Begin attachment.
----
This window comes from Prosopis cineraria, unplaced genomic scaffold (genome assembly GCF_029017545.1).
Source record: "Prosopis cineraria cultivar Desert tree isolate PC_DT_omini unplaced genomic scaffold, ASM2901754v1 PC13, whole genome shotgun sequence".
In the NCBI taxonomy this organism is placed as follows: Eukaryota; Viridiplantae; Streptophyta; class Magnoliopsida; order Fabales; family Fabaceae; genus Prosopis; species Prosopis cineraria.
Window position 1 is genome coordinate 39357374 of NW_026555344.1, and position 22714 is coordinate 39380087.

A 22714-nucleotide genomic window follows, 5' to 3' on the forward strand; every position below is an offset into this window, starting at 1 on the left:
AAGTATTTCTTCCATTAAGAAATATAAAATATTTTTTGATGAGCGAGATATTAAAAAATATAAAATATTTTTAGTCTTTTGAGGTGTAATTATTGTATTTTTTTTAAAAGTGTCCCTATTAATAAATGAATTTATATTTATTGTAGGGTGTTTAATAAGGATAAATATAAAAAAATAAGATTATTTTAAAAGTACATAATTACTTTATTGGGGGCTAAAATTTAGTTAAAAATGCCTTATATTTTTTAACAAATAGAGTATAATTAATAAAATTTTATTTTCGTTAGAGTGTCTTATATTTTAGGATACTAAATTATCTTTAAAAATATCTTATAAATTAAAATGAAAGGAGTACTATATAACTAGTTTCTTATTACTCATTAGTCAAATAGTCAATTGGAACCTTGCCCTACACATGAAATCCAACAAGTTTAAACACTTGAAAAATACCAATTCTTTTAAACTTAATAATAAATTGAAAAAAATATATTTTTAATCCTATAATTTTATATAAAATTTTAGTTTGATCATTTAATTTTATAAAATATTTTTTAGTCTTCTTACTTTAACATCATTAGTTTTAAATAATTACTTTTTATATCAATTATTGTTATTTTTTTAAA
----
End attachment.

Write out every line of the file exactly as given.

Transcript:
This window comes from Prosopis cineraria, unplaced genomic scaffold (genome assembly GCF_029017545.1).
Source record: "Prosopis cineraria cultivar Desert tree isolate PC_DT_omini unplaced genomic scaffold, ASM2901754v1 PC13, whole genome shotgun sequence".
In the NCBI taxonomy this organism is placed as follows: Eukaryota; Viridiplantae; Streptophyta; class Magnoliopsida; order Fabales; family Fabaceae; genus Prosopis; species Prosopis cineraria.
Window position 1 is genome coordinate 39357374 of NW_026555344.1, and position 22714 is coordinate 39380087.

A 22714-nucleotide genomic window follows, 5' to 3' on the forward strand; every position below is an offset into this window, starting at 1 on the left:
AAGTATTTCTTCCATTAAGAAATATAAAATATTTTTTGATGAGCGAGATATTAAAAAATATAAAATATTTTTAGTCTTTTGAGGTGTAATTATTGTATTTTTTTTAAAAGTGTCCCTATTAATAAATGAATTTATATTTATTGTAGGGTGTTTAATAAGGATAAATATAAAAAAATAAGATTATTTTAAAAGTACATAATTACTTTATTGGGGGCTAAAATTTAGTTAAAAATGCCTTATATTTTTTAACAAATAGAGTATAATTAATAAAATTTTATTTTCGTTAGAGTGTCTTATATTTTAGGATACTAAATTATCTTTAAAAATATCTTATAAATTAAAATGAAAGGAGTACTATATAACTAGTTTCTTATTACTCATTAGTCAAATAGTCAATTGGAACCTTGCCCTACACATGAAATCCAACAAGTTTAAACACTTGAAAAATACCAATTCTTTTAAACTTAATAATAAATTGAAAAAAATATATTTTTAATCCTATAATTTTATATAAAATTTTAGTTTGATCATTTAATTTTATAAAATATTTTTTAGTCTTCTTACTTTAACATCATTAGTTTTAAATAATTACTTTTTATATCAATTATTGTTATTTTTTTAAA